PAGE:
• The exercise leader's gender and physique salience : effects on self-presentational concerns in an exercise context

      Lamarche, Larkin.; Applied Health Sciences Program (Brock University, 2007-05-21)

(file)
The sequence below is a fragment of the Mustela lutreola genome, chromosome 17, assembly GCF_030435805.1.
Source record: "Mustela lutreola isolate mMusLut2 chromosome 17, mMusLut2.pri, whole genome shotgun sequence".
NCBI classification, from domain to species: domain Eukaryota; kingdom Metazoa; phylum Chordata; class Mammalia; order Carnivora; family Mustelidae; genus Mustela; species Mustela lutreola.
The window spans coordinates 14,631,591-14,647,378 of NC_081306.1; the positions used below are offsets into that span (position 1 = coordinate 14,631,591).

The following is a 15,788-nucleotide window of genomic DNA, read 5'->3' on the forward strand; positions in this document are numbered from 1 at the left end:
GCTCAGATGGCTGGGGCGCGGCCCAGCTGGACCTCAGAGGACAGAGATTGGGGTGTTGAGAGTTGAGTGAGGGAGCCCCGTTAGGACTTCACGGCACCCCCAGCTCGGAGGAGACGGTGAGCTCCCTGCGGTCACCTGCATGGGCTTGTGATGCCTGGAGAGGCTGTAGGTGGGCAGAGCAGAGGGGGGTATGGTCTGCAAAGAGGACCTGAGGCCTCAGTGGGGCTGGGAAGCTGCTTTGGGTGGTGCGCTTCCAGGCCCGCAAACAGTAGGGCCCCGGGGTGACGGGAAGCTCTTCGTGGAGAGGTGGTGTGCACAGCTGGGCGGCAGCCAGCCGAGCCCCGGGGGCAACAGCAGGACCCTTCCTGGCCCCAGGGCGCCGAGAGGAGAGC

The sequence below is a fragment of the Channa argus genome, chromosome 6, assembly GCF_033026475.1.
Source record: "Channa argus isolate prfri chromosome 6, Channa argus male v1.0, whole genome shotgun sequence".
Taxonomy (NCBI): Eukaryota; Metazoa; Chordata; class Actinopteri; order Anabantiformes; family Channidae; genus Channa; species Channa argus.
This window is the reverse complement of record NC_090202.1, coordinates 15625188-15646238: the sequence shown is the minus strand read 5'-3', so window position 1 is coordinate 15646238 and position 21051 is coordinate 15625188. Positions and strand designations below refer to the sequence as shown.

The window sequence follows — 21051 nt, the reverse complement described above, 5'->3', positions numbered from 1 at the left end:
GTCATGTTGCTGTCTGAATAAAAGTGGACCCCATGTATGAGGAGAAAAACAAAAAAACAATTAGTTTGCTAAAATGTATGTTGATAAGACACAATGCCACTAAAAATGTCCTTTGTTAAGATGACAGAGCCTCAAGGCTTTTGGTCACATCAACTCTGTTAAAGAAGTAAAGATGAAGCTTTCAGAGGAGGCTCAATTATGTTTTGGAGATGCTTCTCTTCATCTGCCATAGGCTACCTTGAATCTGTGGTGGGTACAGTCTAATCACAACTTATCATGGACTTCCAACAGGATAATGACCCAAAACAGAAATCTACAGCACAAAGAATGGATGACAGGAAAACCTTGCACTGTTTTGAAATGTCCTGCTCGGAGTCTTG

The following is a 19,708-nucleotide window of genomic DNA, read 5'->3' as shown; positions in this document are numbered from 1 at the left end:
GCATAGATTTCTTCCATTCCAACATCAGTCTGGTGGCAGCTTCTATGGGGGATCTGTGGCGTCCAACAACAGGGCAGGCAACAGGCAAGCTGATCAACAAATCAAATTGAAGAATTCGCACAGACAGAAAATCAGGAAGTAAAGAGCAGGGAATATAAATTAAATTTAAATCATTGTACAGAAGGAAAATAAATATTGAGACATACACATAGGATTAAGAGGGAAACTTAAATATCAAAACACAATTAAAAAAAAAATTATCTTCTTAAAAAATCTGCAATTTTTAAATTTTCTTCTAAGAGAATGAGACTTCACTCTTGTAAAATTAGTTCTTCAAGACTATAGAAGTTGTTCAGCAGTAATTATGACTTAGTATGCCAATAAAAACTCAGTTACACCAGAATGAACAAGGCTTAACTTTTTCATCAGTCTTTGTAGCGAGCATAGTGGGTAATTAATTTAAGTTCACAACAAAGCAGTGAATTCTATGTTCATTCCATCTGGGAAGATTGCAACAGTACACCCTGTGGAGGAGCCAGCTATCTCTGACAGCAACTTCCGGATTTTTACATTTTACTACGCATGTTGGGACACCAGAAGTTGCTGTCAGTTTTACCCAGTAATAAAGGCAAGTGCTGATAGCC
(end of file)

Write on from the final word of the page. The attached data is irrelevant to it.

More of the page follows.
Self-presentation is the process by which individuals attempt to monitor and control how others perceive and evaluate them (Leary, 1992; Leary & Kowalski, 1990). Self-presentational concerns have been shown to influence a number of exercise-related behaviours, cognitions, and affective responses to exercise (e.g., social anxiety). Social anxiety occurs when an individual wants to create a specific impression on others, but is unsure (s)he will be successful (Leary & Kowalski, 1995). Social physique anxiety (SPA) is a specific form of social anxiety related the evaluation of one's body (Hart, Leary, & Rejeski, 1989). Both social anxiety and SPA may act as deterrents to exercise (Lantz, Hardy, & Ainsworth, 1997; Leary, 1992), so it is important to examine factors that may influence social anxiety and SPA; one such factor is self-presentational efficacy (SPE). SPE is one's confidence in successfully making desired impressions on others (Leary & Atherton, 1986) and has been associated with social anxiety and SPA (Leary & Kowalski, 1995; Gammage, Martin Ginis, & Hall, 2004). Several aspects of the exercise environment, such as the presence of mirrors, clothing, and the exercise leader or other participant characteristics, may be manipulated to influence self-presentational concerns (e.g., Gammage, Martin Ginis et aI., 2004; Martin & Fox, 2001; Martin Ginis, Prapavessis, & Haase, 2005). Given that the exercise leader has been recognized as one of the most important influences in the group exercise context (Franklin, 1988), it is important to further examine how the leader may impact self-presentational concerns. The present study examined the impact of the exercise leader's gender and physique salience (i.e., the extent to which the body was emphasized) on SPE, state social anxiety (SSA), and state social physique anxiety (SPA-S) of women in a live exercise class. Eighty-seven college-aged female non- or infrequent exercisers (i.e., exercised 2 or fewer times per week) participated in a group exercise class led by one of four leaders: a female whose physique was salient; a female whose physique was non-salient; a male whose physique was salient; or a male whose physique was non-salient. Participants completed measures of SPE, SSA, and SPA-S prior to and following completion of a 30- minute group exercise class. In addition, a measure of social comparison to the exercise leader and other participants with respect to attractiveness, skill, and fitness was completed by participants following the exercise class. A MANOV A was conducted to examine differences between groups on postexercise variables. Results indicated that there were no significant differences between groups on measures ofSPE, SSA, or SPA-S (allp's > .05). However, when all participants were collapsed into one group, a MANOV A showed a significant time effect (F(3, 81) = 19.45,p < .05, 1')2= .419). Follow-up ANOVAs indicated that post-exercise SPE increased significantly, while SSA and SPA-S decreased significantly (SPE: F(I, 83) = 30.87,p < .001,1')2 = .27; SSA: F(I,83) = 11.09,p < .001, 1')2 = .12; SPA-S: F (1,83) = 42.79,p < .001, 1')2 = .34). Further, results of a MANOVA revealed that participants who believed they were less fit than other group members (i.e., made negative social comparisons) reported significantly more post-exercise SSA and SP A-S than those who believed they were more fit than the other participants (i.e., made positive comparisons; SSA: F(2, 84) = 3.46, p < .05, 1')2 = .08; SPA-S: F(2, 84) = 5.69, p < .05, 1')2 = .12). These results may indicate that successfully completing an exercise class may serve as a source of SPE and lead to reduced social anxiety and SPA-S in this population. Alternatively, characteristics of the exercise leader may be less important than characteristics of the other participants. These results also suggest that the types of social comparisons made may influence self-presentational concerns in this sample. Future research should examine how the type of social comparison (i.e., negative or positive) made to the other group members may either generate or reduce anxiety. Also, factors that contribute to the types of social comparisons made with other exercisers should be examined. Implications for practice and research are discussed.